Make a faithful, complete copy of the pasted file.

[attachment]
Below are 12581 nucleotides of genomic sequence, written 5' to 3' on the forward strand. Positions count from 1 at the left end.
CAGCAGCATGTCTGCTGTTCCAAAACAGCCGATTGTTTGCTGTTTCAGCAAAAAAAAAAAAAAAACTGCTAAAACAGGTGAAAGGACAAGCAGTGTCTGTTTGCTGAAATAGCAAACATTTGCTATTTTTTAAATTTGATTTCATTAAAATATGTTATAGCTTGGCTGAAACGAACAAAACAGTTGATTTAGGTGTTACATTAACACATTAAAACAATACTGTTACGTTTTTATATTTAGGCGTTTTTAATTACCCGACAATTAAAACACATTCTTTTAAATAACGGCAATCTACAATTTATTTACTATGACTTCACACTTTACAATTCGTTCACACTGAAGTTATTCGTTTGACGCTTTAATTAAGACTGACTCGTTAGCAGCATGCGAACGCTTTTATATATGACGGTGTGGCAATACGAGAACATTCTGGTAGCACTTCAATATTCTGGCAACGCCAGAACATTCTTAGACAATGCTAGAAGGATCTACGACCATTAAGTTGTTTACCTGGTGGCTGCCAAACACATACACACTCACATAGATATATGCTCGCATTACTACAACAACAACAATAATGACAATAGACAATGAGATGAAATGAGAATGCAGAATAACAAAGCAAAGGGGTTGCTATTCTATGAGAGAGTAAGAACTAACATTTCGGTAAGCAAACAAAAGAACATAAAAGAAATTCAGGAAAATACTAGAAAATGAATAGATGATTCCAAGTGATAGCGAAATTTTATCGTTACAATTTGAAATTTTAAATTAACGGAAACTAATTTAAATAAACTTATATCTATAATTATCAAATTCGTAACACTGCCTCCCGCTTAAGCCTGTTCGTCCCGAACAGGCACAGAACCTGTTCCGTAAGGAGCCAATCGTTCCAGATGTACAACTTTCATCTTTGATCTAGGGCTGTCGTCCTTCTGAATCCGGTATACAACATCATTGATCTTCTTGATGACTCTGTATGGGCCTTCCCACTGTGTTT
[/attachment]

Below are 12581 nucleotides of genomic sequence, written 5' to 3' on the forward strand. Positions count from 1 at the left end.
CAGCAGCATGTCTGCTGTTCCAAAACAGCCGATTGTTTGCTGTTTCAGCAAAAAAAAAAAAAAAACTGCTAAAACAGGTGAAAGGACAAGCAGTGTCTGTTTGCTGAAATAGCAAACATTTGCTATTTTTTAAATTTGATTTCATTAAAATATGTTATAGCTTGGCTGAAACGAACAAAACAGTTGATTTAGGTGTTACATTAACACATTAAAACAATACTGTTACGTTTTTATATTTAGGCGTTTTTAATTACCCGACAATTAAAACACATTCTTTTAAATAACGGCAATCTACAATTTATTTACTATGACTTCACACTTTACAATTCGTTCACACTGAAGTTATTCGTTTGACGCTTTAATTAAGACTGACTCGTTAGCAGCATGCGAACGCTTTTATATATGACGGTGTGGCAATACGAGAACATTCTGGTAGCACTTCAATATTCTGGCAACGCCAGAACATTCTTAGACAATGCTAGAAGGATCTACGACCATTAAGTTGTTTACCTGGTGGCTGCCAAACACATACACACTCACATAGATATATGCTCGCATTACTACAACAACAACAATAATGACAATAGACAATGAGATGAAATGAGAATGCAGAATAACAAAGCAAAGGGGTTGCTATTCTATGAGAGAGTAAGAACTAACATTTCGGTAAGCAAACAAAAGAACATAAAAGAAATTCAGGAAAATACTAGAAAATGAATAGATGATTCCAAGTGATAGCGAAATTTTATCGTTACAATTTGAAATTTTAAATTAACGGAAACTAATTTAAATAAACTTATATCTATAATTATCAAATTCGTAACACTGCCTCCCGCTTAAGCCTGTTCGTCCCGAACAGGCACAGAACCTGTTCCGTAAGGAGCCAATCGTTCCAGATGTACAACTTTCATCTTTGATCTAGGGCTGTCGTCCTTCTGAATCCGGTATACAACATCATTGATCTTCTTGATGACTCTGTATGGGCCTTCCCACTGTGTTT